One big lesson came this week in reading about Tim Russert’s life well-lived. He was a highly visible journalist, who was great at his job and had such an impact on so many viewers. But Tim was much more. Peggy Noonan, author and former speech writer for President Reagan, reflected on the coverage of Tim’s death. She writes: “The beautiful thing about the coverage was that it offered extremely important information to those age 15 or 25 or 30 who may not have been told how to operate in the world beyond “Go succeed.” I’m not sure we tell the young as much as we ought, as clearly as we ought, what it is the world admires, and what it is they want to emulate.

“In a way, the world is a great liar. It shows you it worships and admires money, but at the end of the day it doesn’t. It says it adores fame and celebrity, but it doesn’t, not really. The world admires, and wants to hold on to, and not lose, goodness. It admires virtue. At the end it gives its greatest tributes to generosity, honesty, courage, mercy, talents well used, talents that, brought into the world, make it better. That’s what it really admires. That’s what we talk about in eulogies, because that’s what’s important. We don’t say, “The thing about Joe was he was rich.” We say, if we can, “The thing about Joe was he took care of people.”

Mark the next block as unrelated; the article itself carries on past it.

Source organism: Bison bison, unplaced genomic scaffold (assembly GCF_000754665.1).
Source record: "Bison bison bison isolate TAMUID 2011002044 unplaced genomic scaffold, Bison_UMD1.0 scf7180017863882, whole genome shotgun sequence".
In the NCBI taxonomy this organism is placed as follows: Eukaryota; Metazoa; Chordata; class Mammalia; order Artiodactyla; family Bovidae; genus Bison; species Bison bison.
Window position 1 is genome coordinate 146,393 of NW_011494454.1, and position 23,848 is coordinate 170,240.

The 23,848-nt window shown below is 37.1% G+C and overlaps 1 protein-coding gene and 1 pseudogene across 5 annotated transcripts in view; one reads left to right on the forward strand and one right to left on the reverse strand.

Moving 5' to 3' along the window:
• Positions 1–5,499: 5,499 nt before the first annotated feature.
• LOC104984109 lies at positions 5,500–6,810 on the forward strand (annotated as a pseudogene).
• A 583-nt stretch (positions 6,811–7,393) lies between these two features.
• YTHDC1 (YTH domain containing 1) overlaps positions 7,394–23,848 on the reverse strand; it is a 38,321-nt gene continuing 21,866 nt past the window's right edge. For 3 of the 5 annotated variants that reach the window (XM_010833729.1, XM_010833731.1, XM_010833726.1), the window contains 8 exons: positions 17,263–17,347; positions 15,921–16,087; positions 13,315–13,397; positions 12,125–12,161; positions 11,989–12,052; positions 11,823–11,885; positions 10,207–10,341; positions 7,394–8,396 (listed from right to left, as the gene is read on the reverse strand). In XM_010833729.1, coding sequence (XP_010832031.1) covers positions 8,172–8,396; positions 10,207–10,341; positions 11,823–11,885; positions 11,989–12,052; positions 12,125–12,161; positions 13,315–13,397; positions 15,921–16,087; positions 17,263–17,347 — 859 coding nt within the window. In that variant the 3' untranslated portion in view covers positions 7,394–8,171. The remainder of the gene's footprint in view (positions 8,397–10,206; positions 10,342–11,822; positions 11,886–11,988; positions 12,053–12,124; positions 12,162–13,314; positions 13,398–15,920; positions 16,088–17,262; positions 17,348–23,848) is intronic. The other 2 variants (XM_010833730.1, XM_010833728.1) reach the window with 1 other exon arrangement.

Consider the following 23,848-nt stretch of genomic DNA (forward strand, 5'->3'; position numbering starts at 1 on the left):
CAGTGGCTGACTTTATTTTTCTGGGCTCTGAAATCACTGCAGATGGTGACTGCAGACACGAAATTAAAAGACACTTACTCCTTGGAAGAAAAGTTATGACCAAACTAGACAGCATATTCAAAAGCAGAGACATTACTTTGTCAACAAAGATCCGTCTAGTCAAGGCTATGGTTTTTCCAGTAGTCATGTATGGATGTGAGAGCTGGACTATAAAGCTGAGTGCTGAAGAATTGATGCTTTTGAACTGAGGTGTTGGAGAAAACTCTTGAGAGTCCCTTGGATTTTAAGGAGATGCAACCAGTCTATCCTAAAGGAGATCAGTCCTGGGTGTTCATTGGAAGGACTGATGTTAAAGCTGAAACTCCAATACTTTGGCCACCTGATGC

Thinking about Tim and his life makes me appreciate those I have in my life--a loving family, wonderful co-workers, meaningful work. It shows in the way that friends at work went out of their way to make sure I had a nice birthday. Or the person who gave me a birthday gift with a card, sending a money order because I’m guessing that it came from collected tips. That kills me with love.

Perhaps turning 40 is simply an internal call to action. Living and enjoying a proper life isn’t easy, writes Noonan. It takes “guts, and self-discipline, and active attention to developing and refining a conscience to whose promptings you can respond. Honoring your calling or profession by trying to do within it honorable work, which takes hard effort, and a willingness to master the ethics of your field,” she writes. “And enjoying life. This can be hard in America, where sometimes people are rather grim in their determination to get and to have.”

Am I going to be the kind of person remembered as Tim Russert was-someone who was good to others, tried to practice his craft to the best of his abilities, and kept his priorities in order? I hope so; not in some vain way to seek adoration, but simply so others might know how much I care about them.

Posted by Joel on June 25 2008 • Personal